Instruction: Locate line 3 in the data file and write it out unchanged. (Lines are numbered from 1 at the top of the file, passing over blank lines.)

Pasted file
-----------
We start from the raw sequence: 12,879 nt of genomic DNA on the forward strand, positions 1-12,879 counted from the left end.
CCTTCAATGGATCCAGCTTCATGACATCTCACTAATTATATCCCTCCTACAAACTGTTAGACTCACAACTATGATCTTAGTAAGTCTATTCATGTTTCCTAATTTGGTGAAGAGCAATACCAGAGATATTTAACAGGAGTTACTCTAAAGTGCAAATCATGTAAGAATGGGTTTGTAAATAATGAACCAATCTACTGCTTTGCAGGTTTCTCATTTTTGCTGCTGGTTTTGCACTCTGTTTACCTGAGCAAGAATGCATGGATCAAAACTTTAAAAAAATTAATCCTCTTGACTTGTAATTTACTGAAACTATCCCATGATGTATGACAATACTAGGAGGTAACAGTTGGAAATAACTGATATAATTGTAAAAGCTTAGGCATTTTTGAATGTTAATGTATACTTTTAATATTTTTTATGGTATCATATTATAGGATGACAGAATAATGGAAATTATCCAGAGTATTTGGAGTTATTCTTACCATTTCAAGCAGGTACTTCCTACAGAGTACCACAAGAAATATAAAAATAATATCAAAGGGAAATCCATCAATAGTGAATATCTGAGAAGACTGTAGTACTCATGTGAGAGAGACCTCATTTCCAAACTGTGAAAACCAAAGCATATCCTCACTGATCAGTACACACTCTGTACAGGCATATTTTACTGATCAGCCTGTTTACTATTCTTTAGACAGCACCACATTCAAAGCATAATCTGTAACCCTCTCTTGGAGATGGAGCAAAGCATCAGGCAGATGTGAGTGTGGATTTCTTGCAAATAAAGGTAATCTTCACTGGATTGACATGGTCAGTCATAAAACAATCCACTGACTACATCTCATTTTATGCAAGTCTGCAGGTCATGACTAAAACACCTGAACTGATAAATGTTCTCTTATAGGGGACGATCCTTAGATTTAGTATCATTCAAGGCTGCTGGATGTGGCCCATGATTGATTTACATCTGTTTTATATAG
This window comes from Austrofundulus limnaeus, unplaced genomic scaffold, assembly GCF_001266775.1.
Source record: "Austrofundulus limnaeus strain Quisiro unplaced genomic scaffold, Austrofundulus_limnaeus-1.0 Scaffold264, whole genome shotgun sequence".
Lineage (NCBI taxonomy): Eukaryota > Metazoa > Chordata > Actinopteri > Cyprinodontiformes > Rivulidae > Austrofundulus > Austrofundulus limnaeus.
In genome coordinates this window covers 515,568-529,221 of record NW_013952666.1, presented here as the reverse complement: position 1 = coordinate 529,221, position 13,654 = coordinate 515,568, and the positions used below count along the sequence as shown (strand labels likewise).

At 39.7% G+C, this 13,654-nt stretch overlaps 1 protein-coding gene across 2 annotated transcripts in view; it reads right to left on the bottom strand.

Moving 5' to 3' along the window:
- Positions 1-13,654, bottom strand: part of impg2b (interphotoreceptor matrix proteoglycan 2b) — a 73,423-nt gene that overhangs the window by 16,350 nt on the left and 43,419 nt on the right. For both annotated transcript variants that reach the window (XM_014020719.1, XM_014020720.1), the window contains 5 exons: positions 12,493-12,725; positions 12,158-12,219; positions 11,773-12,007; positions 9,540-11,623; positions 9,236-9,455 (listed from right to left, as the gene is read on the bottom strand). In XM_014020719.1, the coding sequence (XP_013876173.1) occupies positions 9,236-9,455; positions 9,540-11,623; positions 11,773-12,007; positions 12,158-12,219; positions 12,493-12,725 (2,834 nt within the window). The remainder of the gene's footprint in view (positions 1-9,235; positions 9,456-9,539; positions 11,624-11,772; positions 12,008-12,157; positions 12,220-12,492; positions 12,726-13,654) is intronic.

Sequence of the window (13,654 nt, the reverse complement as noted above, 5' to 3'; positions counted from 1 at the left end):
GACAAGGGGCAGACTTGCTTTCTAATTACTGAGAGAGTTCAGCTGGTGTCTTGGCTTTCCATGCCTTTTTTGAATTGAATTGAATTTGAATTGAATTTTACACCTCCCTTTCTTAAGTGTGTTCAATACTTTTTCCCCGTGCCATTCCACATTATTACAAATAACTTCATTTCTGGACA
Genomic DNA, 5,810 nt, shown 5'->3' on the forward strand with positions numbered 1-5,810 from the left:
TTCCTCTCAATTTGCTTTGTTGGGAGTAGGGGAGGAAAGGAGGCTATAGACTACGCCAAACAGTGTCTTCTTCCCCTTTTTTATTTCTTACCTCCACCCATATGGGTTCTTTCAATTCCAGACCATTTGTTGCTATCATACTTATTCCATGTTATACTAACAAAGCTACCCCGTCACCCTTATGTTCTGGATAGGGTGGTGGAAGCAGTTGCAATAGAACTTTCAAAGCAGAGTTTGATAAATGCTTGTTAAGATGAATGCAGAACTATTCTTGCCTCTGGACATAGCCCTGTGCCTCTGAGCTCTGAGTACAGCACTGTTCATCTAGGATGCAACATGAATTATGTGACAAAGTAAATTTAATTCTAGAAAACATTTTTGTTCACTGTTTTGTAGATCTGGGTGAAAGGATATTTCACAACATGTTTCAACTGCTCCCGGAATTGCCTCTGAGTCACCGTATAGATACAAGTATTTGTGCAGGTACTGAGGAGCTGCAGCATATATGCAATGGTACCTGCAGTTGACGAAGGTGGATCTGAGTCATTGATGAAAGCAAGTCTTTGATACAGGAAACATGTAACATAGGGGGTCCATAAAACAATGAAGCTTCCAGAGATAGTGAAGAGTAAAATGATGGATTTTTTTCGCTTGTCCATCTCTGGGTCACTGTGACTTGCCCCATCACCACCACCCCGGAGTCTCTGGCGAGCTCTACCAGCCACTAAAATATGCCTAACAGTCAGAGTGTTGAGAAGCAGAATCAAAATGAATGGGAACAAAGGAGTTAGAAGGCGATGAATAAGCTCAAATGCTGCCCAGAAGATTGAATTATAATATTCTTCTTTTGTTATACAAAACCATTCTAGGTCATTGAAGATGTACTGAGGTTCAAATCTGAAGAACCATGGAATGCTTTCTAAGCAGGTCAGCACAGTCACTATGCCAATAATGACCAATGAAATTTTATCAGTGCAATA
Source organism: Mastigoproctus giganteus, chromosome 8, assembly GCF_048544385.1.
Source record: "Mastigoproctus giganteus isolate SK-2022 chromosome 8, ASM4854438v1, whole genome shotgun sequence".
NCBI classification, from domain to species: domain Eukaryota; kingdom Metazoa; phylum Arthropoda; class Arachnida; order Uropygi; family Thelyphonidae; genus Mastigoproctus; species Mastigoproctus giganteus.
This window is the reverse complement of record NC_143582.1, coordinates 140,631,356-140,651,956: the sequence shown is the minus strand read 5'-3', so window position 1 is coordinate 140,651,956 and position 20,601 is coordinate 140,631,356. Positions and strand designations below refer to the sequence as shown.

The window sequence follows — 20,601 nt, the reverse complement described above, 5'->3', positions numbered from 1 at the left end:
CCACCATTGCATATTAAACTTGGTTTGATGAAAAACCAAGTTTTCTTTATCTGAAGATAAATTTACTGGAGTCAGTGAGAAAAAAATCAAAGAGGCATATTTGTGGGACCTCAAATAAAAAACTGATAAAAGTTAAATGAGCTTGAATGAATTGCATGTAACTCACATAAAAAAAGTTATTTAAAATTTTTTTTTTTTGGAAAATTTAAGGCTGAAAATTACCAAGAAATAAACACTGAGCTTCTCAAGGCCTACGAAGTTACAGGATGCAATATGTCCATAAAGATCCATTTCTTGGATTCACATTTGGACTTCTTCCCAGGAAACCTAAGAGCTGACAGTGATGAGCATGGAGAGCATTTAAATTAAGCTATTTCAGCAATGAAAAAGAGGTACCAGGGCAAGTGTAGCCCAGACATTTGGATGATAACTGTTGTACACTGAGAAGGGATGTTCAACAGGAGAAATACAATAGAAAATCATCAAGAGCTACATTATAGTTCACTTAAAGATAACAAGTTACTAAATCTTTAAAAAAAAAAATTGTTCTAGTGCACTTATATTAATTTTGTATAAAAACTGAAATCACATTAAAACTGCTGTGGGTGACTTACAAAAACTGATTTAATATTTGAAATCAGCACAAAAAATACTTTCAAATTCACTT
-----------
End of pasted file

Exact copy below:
This window comes from Austrofundulus limnaeus, unplaced genomic scaffold, assembly GCF_001266775.1.